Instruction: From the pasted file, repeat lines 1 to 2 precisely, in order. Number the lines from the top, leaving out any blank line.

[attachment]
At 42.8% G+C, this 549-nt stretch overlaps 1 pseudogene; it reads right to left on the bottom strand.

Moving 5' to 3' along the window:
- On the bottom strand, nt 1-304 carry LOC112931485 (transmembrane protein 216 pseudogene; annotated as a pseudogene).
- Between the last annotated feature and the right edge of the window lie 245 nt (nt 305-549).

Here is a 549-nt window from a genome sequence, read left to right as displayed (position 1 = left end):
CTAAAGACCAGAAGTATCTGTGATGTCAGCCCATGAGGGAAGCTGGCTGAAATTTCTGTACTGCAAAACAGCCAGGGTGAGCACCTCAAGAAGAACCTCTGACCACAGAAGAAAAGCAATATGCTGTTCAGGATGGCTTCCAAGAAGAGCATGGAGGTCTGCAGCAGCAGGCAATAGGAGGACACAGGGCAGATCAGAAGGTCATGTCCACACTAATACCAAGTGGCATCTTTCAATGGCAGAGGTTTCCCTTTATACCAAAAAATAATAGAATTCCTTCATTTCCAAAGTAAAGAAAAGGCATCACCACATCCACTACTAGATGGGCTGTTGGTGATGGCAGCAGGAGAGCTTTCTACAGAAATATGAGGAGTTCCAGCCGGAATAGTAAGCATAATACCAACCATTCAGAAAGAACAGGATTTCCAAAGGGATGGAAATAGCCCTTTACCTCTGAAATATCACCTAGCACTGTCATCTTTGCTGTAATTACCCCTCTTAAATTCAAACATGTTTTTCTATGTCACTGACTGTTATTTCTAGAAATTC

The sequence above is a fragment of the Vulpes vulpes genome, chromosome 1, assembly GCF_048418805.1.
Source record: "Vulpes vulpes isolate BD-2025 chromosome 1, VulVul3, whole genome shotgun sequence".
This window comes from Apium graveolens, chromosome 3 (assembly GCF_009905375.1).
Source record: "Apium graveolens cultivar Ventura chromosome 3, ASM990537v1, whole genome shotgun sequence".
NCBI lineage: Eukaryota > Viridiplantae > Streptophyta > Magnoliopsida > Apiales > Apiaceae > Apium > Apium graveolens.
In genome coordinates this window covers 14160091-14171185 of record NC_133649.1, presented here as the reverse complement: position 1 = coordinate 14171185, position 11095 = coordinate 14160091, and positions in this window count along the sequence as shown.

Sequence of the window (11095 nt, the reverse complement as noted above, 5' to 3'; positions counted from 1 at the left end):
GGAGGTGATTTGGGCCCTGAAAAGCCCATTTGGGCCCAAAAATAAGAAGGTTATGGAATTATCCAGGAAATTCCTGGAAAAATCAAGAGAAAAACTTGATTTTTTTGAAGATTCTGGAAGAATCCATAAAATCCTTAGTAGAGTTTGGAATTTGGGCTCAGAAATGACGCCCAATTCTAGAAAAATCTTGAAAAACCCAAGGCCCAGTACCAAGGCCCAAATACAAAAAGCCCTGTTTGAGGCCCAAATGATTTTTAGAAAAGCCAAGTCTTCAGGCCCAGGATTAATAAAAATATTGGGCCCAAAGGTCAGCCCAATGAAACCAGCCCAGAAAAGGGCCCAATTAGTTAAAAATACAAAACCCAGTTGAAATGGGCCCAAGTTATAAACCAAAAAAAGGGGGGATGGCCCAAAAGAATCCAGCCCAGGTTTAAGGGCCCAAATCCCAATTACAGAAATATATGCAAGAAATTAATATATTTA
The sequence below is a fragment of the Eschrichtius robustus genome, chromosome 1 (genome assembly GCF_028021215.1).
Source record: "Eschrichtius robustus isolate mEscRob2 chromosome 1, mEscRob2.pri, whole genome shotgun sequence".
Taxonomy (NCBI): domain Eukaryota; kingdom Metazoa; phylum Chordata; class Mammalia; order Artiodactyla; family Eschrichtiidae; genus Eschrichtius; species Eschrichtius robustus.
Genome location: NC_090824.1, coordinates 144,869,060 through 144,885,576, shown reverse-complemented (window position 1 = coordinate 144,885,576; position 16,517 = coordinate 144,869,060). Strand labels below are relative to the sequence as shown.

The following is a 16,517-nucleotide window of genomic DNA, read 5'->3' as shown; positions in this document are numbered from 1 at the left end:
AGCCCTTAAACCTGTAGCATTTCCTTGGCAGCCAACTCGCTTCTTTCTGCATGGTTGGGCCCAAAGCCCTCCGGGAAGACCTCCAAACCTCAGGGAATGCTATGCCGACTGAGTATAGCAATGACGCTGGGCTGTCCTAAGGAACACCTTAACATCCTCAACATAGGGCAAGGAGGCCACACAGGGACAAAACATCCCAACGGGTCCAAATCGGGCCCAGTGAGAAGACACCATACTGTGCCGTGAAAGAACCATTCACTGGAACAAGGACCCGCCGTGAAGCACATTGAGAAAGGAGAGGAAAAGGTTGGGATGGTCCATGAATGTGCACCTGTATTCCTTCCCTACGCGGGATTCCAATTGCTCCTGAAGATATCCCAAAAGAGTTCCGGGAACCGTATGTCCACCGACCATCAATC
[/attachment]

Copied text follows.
At 42.8% G+C, this 549-nt stretch overlaps 1 pseudogene; it reads right to left on the bottom strand.

Moving 5' to 3' along the window: